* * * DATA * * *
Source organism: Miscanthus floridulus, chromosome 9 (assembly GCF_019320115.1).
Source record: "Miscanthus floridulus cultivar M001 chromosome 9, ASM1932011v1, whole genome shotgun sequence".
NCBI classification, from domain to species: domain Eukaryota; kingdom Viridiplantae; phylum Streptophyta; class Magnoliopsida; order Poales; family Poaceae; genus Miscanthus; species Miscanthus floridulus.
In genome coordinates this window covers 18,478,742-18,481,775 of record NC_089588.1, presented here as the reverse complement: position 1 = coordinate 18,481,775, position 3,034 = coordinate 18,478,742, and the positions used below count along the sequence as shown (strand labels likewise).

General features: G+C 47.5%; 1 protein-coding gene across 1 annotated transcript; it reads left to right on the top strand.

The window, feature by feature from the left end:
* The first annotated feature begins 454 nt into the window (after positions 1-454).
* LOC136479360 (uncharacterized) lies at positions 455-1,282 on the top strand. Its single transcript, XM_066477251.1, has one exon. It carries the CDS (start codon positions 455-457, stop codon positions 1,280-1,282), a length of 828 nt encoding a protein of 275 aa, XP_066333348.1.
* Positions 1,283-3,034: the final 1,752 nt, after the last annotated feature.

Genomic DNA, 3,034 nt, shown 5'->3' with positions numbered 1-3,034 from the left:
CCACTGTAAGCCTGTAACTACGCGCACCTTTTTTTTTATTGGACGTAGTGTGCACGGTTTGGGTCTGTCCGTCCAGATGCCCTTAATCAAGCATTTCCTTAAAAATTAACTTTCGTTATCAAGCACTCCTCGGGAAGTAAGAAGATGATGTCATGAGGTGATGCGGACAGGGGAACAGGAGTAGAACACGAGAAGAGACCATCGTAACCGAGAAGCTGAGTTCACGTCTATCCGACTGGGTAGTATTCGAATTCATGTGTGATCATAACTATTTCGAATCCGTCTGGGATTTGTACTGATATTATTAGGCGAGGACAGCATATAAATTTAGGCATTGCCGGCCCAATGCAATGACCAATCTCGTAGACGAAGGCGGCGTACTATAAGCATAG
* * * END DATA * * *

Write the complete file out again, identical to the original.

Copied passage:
Source organism: Miscanthus floridulus, chromosome 9 (assembly GCF_019320115.1).
Source record: "Miscanthus floridulus cultivar M001 chromosome 9, ASM1932011v1, whole genome shotgun sequence".
NCBI classification, from domain to species: domain Eukaryota; kingdom Viridiplantae; phylum Streptophyta; class Magnoliopsida; order Poales; family Poaceae; genus Miscanthus; species Miscanthus floridulus.
In genome coordinates this window covers 18,478,742-18,481,775 of record NC_089588.1, presented here as the reverse complement: position 1 = coordinate 18,481,775, position 3,034 = coordinate 18,478,742, and the positions used below count along the sequence as shown (strand labels likewise).

General features: G+C 47.5%; 1 protein-coding gene across 1 annotated transcript; it reads left to right on the top strand.

The window, feature by feature from the left end:
* The first annotated feature begins 454 nt into the window (after positions 1-454).
* LOC136479360 (uncharacterized) lies at positions 455-1,282 on the top strand. Its single transcript, XM_066477251.1, has one exon. It carries the CDS (start codon positions 455-457, stop codon positions 1,280-1,282), a length of 828 nt encoding a protein of 275 aa, XP_066333348.1.
* Positions 1,283-3,034: the final 1,752 nt, after the last annotated feature.

Genomic DNA, 3,034 nt, shown 5'->3' with positions numbered 1-3,034 from the left:
CCACTGTAAGCCTGTAACTACGCGCACCTTTTTTTTTATTGGACGTAGTGTGCACGGTTTGGGTCTGTCCGTCCAGATGCCCTTAATCAAGCATTTCCTTAAAAATTAACTTTCGTTATCAAGCACTCCTCGGGAAGTAAGAAGATGATGTCATGAGGTGATGCGGACAGGGGAACAGGAGTAGAACACGAGAAGAGACCATCGTAACCGAGAAGCTGAGTTCACGTCTATCCGACTGGGTAGTATTCGAATTCATGTGTGATCATAACTATTTCGAATCCGTCTGGGATTTGTACTGATATTATTAGGCGAGGACAGCATATAAATTTAGGCATTGCCGGCCCAATGCAATGACCAATCTCGTAGACGAAGGCGGCGTACTATAAGCATAG